A technique a junior high school science teacher helped pioneer during a summer of advanced research on a California earthquake fault could help predict when the next temblor will rock Utah's Wasatch Fault.

Farrell Yeates, Centerville, a science teacher at Roy's Sand Ridge Junior High, worked on a research project last summer using sophisticated carbon dating techniques to determine accurate dates for quakes on California's Hayward Fault.By establishing accurate dates for the quakes, researchers theorize they can determine a time pattern that may help them forecast when the next one will strike.

But until now, establishing accurate dates to within a few years has been impossible. Geologic times are measured in millenia, and a span of 100 or 200 years is a mere tick of the clock.

Working with Livermore Berkeley Laboratory's Dr. Pat Williams, Yeates and fellow researchers dug a 15-foot trench across a branch of the Hayward Fault near the laboratory grounds in Berkeley.

They picked a site rich in carbon deposits, holding the organic remains of plants and animals that succumbed to brush fires and other disasters. Measuring the decay rate of carbon-14, the researchers were able to date the strata where the deposits were found to within a 50-year time span, or window.

The carbon-14 dating process has been used by anthropologists to date pottery fragments and other archeological finds but has never been tried in earthquake research, Yeates said.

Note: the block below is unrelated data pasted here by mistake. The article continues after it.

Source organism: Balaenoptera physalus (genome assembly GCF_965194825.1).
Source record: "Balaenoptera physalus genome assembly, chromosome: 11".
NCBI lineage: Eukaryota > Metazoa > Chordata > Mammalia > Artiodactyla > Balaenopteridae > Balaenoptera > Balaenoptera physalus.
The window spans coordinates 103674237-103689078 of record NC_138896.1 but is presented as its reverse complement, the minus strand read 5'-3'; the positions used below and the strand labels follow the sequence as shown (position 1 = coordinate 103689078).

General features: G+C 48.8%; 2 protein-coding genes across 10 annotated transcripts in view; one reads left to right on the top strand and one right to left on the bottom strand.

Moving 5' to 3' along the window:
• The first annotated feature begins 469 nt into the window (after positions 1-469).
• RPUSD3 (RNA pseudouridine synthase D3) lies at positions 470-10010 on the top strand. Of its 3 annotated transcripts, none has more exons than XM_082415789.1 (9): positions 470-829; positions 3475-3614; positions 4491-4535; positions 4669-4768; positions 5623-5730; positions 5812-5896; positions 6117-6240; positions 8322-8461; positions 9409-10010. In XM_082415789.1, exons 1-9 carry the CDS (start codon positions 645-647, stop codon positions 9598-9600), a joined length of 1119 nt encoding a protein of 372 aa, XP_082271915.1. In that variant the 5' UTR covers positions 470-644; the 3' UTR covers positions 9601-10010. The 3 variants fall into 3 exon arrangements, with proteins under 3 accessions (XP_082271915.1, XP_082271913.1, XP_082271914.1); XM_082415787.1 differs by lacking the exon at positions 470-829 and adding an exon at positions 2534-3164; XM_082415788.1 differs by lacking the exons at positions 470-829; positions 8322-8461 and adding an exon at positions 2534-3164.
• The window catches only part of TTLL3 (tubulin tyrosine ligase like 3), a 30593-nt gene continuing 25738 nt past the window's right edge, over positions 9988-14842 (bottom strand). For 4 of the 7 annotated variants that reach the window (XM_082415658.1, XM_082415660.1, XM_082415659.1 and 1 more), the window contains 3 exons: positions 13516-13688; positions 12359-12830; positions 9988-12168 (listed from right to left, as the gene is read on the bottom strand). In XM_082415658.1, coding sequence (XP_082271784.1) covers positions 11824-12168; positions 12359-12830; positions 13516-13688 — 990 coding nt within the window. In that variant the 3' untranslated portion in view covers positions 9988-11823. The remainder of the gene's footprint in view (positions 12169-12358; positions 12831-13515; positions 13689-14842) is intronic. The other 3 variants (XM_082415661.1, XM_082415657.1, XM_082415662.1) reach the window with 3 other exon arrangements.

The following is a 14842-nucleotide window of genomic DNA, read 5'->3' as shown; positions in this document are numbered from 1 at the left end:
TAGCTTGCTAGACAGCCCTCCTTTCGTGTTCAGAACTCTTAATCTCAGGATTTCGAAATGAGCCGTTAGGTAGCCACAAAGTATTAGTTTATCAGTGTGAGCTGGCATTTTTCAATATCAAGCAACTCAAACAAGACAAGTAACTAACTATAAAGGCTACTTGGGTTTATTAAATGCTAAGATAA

By measuring the age of adjacent pieces of faulted strata, they theorized they could put more accurate dates on when the earthquakes occurred. If several quake dates can be established, the hope is that a pattern will emerge, one that will allow more accurate forecasting than in the past.

Yeates participated in the summer of research through a federally funded program designed to give teachers the opportunity to work with full-time scientists in ongoing research projects.

He was one of 29 teachers participating in the lab's Teacher Research Associate program.

It was a hands-on experience, Yeates said. He spent hours in the narrow earthquake trench, smoothing and photographing the walls and picking carbon bits from the earth for analysis.

By giving the researchers access to the laboratory's accelerator mass spectrometer for analysis of the carbon samples, Yeates said a major breakthrough in analyzing the carbon samples was achieved.

Instead of needing a half-pound sample for dating, a speck of carbon as small as four milligrams - about the size of a grain of salt - was found to be sufficient.

That opens the dating technique up to almost any researcher on any earthquake fault, Yeates said, including Utah's Wasatch Fault.

"We found we could do it, we could date an earthquake event within a 50-year window. We were very pleased. That's never been done before," Yeates said.